Computer Vision Syndrome

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(KTVI) - CVS is more than the name of a pharmacy, it's also the initials for Computer Vision Syndrome. That's what you get when you improperly use a computer for long periods of time.

New data from the American Optometric Association’s (AOA) 2012 American Eye-Q® consumer survey indicates 60 percent of parents estimate their children spend up to four hours per day at home or in school looking at a computer or digital device screen.  With smart phones, tablets and other digital tools being incorporated into daily school curriculums, it’s no wonder students are spending so much time using these devices.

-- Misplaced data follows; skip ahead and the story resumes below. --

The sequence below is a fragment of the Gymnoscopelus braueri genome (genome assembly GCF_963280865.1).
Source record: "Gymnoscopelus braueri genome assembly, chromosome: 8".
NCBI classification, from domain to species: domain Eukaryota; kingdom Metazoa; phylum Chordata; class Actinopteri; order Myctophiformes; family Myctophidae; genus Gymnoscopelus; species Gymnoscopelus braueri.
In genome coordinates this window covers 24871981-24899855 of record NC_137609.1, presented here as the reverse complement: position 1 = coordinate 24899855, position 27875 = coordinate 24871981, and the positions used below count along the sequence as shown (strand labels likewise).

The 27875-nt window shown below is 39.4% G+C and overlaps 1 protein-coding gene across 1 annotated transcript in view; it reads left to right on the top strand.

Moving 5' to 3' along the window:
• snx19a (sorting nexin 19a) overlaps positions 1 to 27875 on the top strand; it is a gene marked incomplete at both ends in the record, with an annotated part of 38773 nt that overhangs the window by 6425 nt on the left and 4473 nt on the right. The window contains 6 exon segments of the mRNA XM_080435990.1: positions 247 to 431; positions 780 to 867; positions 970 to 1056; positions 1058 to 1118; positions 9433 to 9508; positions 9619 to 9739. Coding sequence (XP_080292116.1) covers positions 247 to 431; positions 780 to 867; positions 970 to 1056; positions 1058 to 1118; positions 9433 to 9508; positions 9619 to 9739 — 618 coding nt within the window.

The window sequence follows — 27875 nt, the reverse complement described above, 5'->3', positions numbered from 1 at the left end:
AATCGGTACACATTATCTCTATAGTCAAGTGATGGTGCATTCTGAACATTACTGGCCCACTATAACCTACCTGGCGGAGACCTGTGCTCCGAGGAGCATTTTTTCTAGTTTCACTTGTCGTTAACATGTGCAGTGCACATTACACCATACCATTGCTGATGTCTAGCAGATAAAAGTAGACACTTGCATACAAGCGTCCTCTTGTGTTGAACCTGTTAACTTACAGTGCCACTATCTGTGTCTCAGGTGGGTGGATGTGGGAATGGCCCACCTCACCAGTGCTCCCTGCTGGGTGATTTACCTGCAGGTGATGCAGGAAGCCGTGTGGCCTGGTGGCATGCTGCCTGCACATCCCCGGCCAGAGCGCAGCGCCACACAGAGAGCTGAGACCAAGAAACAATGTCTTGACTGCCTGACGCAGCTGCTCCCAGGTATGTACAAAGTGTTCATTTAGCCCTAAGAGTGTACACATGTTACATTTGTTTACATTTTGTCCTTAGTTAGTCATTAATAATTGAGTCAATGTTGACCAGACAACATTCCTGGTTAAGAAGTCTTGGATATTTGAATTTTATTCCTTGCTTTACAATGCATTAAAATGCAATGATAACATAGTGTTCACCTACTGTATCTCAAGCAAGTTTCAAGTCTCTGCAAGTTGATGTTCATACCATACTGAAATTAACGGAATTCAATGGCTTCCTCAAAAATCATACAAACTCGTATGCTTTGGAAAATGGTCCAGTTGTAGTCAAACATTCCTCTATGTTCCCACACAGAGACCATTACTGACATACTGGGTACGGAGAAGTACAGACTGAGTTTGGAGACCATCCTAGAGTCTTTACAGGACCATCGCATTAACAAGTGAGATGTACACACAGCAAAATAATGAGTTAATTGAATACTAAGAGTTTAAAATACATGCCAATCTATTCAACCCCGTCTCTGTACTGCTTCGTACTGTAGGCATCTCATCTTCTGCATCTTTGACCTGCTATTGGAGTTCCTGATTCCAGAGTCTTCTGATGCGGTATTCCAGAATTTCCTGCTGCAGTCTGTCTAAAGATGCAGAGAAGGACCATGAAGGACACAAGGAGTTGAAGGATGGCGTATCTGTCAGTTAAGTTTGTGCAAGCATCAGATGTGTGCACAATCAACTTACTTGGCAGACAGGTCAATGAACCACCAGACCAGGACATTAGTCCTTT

Continuous or prolonged use of these common devices can lead to computer vision syndrome (CVS), which may include eye strain, headaches, fatigue, burning or tired eyes, loss of focus, blurred vision, double vision or head and neck pain.  Pre-existing, uncorrected vision problems like farsightedness and astigmatism, difficulty with focusing or eye coordination can also contribute to discomfort associated with computer vision syndrome.

Dr. Gary Meier of Illinois Eye Surgeons explains ways to avoid CVS including:

  • Properly positioning the height and distance of a computer or digital device
  • Checking for glare on screens
  • Taking frequent visual breaks
  • Remembering to blink
  • Visiting an optometrist yearly

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